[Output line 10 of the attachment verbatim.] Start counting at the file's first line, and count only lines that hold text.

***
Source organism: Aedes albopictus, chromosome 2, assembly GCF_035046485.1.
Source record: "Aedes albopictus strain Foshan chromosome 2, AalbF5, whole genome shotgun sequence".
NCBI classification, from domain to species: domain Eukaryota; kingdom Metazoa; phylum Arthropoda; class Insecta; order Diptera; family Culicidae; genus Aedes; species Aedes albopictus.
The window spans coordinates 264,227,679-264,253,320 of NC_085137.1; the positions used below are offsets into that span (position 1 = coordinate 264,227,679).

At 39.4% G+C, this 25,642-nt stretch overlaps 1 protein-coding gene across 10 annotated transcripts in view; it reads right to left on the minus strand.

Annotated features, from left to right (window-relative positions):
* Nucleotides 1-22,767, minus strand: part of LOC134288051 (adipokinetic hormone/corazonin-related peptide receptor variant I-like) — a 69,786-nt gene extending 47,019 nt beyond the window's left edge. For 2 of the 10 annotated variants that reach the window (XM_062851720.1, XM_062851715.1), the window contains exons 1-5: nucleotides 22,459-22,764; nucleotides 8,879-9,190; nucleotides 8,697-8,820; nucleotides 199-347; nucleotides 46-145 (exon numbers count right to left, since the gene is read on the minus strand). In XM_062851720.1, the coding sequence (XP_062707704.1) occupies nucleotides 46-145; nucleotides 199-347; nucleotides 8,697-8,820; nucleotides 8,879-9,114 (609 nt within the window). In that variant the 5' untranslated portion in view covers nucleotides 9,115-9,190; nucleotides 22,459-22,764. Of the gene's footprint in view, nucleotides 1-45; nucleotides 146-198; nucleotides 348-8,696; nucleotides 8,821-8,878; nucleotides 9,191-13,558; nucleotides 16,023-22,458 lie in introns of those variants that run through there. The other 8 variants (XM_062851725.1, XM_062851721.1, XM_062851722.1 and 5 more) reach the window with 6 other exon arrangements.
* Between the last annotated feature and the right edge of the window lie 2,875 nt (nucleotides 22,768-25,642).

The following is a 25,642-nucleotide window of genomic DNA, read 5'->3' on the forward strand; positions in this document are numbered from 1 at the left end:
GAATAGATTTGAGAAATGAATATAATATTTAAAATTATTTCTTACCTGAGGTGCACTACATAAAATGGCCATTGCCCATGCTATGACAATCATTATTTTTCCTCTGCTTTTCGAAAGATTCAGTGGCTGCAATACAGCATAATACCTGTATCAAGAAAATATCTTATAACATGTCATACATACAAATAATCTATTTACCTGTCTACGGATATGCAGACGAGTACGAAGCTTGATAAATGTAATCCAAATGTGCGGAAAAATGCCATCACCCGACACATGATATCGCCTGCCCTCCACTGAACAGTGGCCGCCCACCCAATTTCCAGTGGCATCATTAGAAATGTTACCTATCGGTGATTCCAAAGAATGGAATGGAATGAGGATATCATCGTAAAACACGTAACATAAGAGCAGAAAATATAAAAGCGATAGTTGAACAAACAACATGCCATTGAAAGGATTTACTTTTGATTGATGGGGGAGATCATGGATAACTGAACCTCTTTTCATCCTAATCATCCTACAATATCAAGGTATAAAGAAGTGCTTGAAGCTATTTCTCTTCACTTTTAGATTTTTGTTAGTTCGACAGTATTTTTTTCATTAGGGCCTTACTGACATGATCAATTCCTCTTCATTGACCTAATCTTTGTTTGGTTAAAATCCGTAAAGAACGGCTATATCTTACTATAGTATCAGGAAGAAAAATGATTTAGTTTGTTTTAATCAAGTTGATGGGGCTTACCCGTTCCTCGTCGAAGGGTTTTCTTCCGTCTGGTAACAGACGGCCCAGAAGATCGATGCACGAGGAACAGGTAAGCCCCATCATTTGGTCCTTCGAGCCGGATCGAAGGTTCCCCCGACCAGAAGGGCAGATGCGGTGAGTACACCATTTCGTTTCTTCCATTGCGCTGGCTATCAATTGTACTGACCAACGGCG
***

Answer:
GAATAGATTTGAGAAATGAATATAATATTTAAAATTATTTCTTACCTGAGGTGCACTACATAAAATGGCCATTGCCCATGCTATGACAATCATTATTTTTCCTCTGCTTTTCGAAAGATTCAGTGGCTGCAATACAGCATAATACCTGTATCAAGAAAATATCTTATAACATGTCATACATACAAATAATCTATTTACCTGTCTACGGATATGCAGACGAGTACGAAGCTTGATAAATGTAATCCAAATGTGCGGAAAAATGCCATCACCCGACACATGATATCGCCTGCCCTCCACTGAACAGTGGCCGCCCACCCAATTTCCAGTGGCATCATTAGAAATGTTACCTATCGGTGATTCCAAAGAATGGAATGGAATGAGGATATCATCGTAAAACACGTAACATAAGAGCAGAAAATATAAAAGCGATAGTTGAACAAACAACATGCCATTGAAAGGATTTACTTTTGATTGATGGGGGAGATCATGGATAACTGAACCTCTTTTCATCCTAATCATCCTACAATATCAAGGTATAAAGAAGTGCTTGAAGCTATTTCTCTTCACTTTTAGATTTTTGTTAGTTCGACAGTATTTTTTTCATTAGGGCCTTACTGACATGATCAATTCCTCTTCATTGACCTAATCTTTGTTTGGTTAAAATCCGTAAAGAACGGCTATATCTTACTATAGTATCAGGAAGAAAAATGATTTAGTTTGTTTTAATCAAGTTGATGGGGCTTACCCGTTCCTCGTCGAAGGGTTTTCTTCCGTCTGGTAACAGACGGCCCAGAAGATCGATGCACGAGGAACAGGTAAGCCCCATCATTTGGTCCTTCGAGCCGGATCGAAGGTTCCCCCGACCAGAAGGGCAGATGCGGTGAGTACACCATTTCGTTTCTTCCATTGCGCTGGCTATCAATTGTACTGACCAACGGCG